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What Constitutes Property?

By Carol Ann Wilson

Property includes such assets as the family home, rental property, cars, and art or antique collections. It can also include bank accounts, mutual funds, stocks and bonds, cash value life insurance, IRAs, and retirement plans. And yes, career assets and PHTs or PWTs (putting husband/wife through school). As you can see, there is virtually no limit to what can be considered property.

Laws vary from state to state on how to divide it. Property issues account for a large number of appeals! Although there are exceptions to just about everything, when it comes to property, it is usually divided into two categories:
separate and marital.

In general, separate property, property that will not be divided, includes what a person brings into the marriage, inherits during the marriage, or receives as a gift during the marriage.

On the other hand, marital property, which can be divided, is everything acquired during the marriage no matter whose name itís in. In some states, marital property also includes the increase in value of separate property.

Do you know what kind of state you live in and what rules of property division your state follows? There are three different types of states:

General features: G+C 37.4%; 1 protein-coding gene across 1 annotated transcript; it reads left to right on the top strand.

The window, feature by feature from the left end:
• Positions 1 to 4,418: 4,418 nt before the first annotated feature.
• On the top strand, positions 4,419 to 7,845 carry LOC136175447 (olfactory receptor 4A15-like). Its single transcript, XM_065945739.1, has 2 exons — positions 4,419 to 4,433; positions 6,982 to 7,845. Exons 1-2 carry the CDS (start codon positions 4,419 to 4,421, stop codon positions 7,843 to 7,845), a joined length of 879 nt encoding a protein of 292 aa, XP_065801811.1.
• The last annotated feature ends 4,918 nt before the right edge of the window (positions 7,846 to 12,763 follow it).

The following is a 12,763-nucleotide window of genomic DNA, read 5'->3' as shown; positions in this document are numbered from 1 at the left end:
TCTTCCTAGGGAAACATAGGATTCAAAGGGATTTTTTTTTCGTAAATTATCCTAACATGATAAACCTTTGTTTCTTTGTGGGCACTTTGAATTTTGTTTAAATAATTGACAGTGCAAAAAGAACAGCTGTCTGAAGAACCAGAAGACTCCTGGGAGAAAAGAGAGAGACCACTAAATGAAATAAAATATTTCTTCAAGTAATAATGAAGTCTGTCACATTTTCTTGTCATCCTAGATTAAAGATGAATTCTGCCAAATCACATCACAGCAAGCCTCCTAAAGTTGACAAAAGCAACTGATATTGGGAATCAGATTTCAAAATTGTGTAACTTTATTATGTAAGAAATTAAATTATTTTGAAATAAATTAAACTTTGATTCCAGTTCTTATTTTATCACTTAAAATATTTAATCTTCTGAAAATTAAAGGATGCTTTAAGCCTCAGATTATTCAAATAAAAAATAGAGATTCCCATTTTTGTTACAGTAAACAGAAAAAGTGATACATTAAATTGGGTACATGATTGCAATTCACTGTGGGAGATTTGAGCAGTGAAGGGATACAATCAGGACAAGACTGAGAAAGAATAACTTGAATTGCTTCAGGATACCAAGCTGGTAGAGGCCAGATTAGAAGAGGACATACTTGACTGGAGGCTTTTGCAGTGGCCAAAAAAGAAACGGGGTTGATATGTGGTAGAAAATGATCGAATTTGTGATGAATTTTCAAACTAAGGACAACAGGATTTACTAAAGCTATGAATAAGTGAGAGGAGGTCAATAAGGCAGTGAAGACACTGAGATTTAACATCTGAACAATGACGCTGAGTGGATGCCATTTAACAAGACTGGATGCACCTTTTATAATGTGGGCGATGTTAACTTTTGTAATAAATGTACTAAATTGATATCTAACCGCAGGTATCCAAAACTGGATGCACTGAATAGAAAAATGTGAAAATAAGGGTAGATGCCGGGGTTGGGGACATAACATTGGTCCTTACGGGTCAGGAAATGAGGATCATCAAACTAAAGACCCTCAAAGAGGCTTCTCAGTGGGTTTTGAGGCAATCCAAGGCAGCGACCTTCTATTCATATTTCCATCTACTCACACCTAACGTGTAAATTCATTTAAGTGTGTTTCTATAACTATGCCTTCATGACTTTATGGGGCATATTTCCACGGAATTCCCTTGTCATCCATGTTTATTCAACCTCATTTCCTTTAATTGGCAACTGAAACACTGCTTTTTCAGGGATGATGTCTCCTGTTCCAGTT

community property, equitable distribution, and equal distribution. The differences are subtle. Once you know how your state handles property division, you can decide which property is yours or your spouseís and which is owned jointly. The great majority of states have detailed statutes that categorize property.

In community property states (Arizona, California, Idaho, Louisiana, Nevada, New Mexico, Texas, Washington, and Wisconsin), property that is not subject to division of the court - your and your spouseís separate property - is the first to be identified. The court then may decide on how marital, or community property is divided. Again, separate property is owned before the marriage, or obtained by gift or inheritance during it. Everything else is community property and is subject to equal division. Some community property states require that all property acquired during the marriage be split equally, while others divvy up assets in the same way as equitable distribution states do.

The equitable distribution states usually agree that your marital property be divided equitably, or fairly, between you and your spouse. In equal distribution states, the property is divided - you guessed it - equally.

Source: The Dollars and Sense of Divorce, © 1998, by Carol Ann Wilson, Judith Briles, & Edwin Schilling

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